What The Heck Is Peach?

Greg Miles | 25 January 2016

It was hard to miss the social media frenzy earlier this month. Facebook, LinkedIn, and especially Twitter were ablaze with the chirpings of a new digital phenomenon.

Peach was the word on everyone’s lips, or rather at everyone’s fingertips. Surprisingly this had nothing to do with fruit, the colour, or even the emoji, but a fresh and juicy social networking app.

One reason for Peach’s unprecedented attention was undoubtedly linked to its creator Dom Hoffman. As one the founders of Vine, we naturally expected big things from his latest brainchild. Peach is being promoted as “a fun and simple way to keep up with friends and be yourself.”

Unfortunately for Peach, the jury is still out on whether we really need something else to add to our mountain of social apps. In fact, following the initial hubbub, some reports are already claiming that it is dead.

While this isn’t true (you can still download the app for free on the iTunes App Store), a multitude of problems have certainly contributed to its troubles. Within this post we take a closer look at Peach and assess the good, the bad, and the fuzzy.

What’s Good?

When you first install Peach you’re immediately struck by its crisp interface. Updates from your network unfold from the top of your screen, and friend requests are located so they don’t clutter your feed.

From the main page, it just looks like a stream of statuses, but when you click on an update, a dedicated page for that user reveals a plethora of options.

Peach’s crowning glory is its ‘Magic Words’ feature which allows users to open a range of fun tools and send them to friends. For instance, if you type the word ‘gif’ you can immediately search a variety of gifs from Giphy and add it into your post. Other ‘Magic Words’ include:

  • Battery — Shows your battery charge %
  • Book — Adds a book
  • Date — Shows current date
  • Dice — Roll the dice
  • Draw — Doodle something
  • Events — Shows the number of events in your calendar for today
  • Game — Adds a video game
  • Goodmorning — Say good morning
  • Goodnight — Say good night
  • Here — Offers current location
  • Move — Adds your day’s movement (steps and miles)
  • Movie — Adds a movie image, from themoviedb.org
  • Rate — Rate something on a scale of one to five stars
  • Safari — Opens your browser to search for a link
  • Shout — Say something with big words
  • Song — Uses your phone’s microphone to identify a song (kind of like Shazam)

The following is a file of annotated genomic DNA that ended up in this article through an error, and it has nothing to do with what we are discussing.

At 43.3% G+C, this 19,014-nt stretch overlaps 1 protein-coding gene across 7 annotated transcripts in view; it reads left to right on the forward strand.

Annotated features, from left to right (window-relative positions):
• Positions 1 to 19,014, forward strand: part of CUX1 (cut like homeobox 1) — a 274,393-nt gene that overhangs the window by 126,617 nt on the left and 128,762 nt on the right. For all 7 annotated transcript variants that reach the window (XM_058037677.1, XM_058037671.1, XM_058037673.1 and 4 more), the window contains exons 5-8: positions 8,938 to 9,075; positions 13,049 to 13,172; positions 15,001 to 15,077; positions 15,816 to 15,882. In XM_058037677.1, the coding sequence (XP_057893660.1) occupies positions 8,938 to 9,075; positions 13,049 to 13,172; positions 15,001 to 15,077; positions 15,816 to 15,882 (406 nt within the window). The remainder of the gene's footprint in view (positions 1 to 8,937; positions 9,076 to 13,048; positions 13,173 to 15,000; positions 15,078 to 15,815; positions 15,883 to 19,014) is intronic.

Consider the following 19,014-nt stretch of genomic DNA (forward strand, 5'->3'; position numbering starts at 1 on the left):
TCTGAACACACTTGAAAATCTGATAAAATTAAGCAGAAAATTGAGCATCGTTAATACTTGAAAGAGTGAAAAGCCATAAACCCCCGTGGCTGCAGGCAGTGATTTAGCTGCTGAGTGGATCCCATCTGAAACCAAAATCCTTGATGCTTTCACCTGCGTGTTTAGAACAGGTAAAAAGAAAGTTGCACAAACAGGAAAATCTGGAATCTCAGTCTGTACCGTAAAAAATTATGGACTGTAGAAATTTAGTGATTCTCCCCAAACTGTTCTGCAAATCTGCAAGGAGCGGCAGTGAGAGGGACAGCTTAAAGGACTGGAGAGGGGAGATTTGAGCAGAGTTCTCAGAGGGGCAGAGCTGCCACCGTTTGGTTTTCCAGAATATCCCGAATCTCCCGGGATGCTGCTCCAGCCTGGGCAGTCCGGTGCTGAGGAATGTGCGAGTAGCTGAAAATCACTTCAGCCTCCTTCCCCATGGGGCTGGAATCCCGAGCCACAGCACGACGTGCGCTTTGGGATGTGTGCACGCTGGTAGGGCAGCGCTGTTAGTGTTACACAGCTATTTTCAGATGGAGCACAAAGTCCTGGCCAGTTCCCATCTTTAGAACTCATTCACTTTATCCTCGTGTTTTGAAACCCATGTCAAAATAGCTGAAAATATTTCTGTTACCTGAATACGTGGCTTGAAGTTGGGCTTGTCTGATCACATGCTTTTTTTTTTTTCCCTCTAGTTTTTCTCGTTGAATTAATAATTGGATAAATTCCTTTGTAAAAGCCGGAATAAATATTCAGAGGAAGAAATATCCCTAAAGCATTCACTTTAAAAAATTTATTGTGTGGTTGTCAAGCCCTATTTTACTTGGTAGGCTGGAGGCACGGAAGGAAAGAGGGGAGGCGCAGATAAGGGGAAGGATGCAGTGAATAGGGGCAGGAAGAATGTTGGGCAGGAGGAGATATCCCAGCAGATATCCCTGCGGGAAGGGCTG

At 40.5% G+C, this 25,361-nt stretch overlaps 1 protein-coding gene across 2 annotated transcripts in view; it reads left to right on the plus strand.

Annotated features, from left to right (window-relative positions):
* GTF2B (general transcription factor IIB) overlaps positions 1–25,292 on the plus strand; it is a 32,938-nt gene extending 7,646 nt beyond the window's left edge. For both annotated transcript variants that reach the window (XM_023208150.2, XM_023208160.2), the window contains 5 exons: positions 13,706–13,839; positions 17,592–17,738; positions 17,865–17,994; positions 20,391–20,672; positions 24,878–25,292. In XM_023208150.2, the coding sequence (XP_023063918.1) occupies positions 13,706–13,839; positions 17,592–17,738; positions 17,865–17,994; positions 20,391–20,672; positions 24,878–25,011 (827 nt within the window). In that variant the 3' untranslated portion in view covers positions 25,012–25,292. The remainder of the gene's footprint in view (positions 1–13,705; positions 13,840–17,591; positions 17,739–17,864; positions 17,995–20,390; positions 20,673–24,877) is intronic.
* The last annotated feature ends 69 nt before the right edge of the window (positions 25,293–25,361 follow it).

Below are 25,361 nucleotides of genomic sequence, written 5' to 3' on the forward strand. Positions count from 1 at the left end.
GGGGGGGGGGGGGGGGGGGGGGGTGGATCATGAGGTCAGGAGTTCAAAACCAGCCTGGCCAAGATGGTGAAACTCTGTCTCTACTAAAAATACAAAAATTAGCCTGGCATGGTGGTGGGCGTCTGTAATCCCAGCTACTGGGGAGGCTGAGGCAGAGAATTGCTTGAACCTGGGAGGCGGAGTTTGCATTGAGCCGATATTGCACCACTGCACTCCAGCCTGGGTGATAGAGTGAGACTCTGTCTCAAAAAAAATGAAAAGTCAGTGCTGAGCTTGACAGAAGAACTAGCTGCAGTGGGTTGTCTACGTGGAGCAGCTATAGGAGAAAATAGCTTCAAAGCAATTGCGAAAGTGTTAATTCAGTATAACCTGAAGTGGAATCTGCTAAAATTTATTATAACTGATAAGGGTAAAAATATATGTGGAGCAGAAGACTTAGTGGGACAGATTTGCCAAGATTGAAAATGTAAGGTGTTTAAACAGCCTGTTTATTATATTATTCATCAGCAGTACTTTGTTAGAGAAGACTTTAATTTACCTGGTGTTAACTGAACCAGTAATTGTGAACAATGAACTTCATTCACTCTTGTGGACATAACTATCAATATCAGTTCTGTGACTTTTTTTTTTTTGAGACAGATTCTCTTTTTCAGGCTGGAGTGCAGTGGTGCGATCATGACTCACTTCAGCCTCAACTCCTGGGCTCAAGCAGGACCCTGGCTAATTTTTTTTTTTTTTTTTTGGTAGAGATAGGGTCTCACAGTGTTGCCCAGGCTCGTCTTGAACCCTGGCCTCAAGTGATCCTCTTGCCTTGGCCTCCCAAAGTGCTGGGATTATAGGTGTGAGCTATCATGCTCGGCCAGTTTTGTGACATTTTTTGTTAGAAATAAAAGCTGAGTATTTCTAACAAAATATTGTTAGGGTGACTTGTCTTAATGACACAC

• Time — Shows current time
  • TV — Adds a TV show
  • Weather — Shows current weather

The quirkiness of Peach doesn’t end there, though, with users being able to receive inspirational content prompts by simply tapping the lightbulb icon. Plus, alongside standard social features such as liking and commenting on friends’ posts, you can also boop, wave, and send cake to each other (I’m not kidding).

What’s Not So Good?

Despite all of the initial expectation and commotion surrounding Peach, it’s pretty safe to say that the novelty has quickly worn off. Most of its engaging and quirky features are thwarted by a number of problems. Here is what you need to know.

Firstly, there’s the issue of no centralised feed. Instead of the continuous scrolling updates we’re so accustomed to, Peach (as previously mentioned) offers dedicated pages for every user.

Because of this extremely private and insular nature, it means that even if you find the most hilarious gif in the world, users will only see the word ‘gif’ on your stream. They must then click on your page to see what it’s actually about.

Secondly, a private social network was always going to be divisive. Most people who join Twitter, Facebook, and Instagram want to actively share aspects of their life with a mass audience.

Sure, people can like things on Peach, but with only a few friends in your network you can forget about going viral. And as a generation of selfie-lovers and internet-celebrities this just doesn’t cut it.

I also suspect another reason for Peach’s decline is because it received too much attention too early. When we compare it to something like Snapchat, which recently recorded 7 billion+ video views per day, it’s clear that initial publicity levels have no bearing on how successful an app will be in the long-term.

Snapchat was only founded in 2011, but it wasn’t until two years later that it really started to gain traction. This directly contrasts with Peach’s impressive App Store debut at No. 85, only to drop 44 places in less than 48 hours. All of which suggests the hype around Peach’s release was mainly propelled by marketers and media experts, rather than an actual demand from the general public.

What’s The Upshot?

With so many social networking platforms already entrenched in the digital landscape, it’s going to take something pretty ground-breaking to shake things up. On its own, Peach seems like little more than an ephemeral fad, but there is a chance that a larger platform like Facebook or Twitter could recognise its idiosyncratic qualities and try to integrate it.

Only time will tell if the app can survive in the changeable world of social networking, but the chances of it clawing back its initial momentum don’t look very peachy.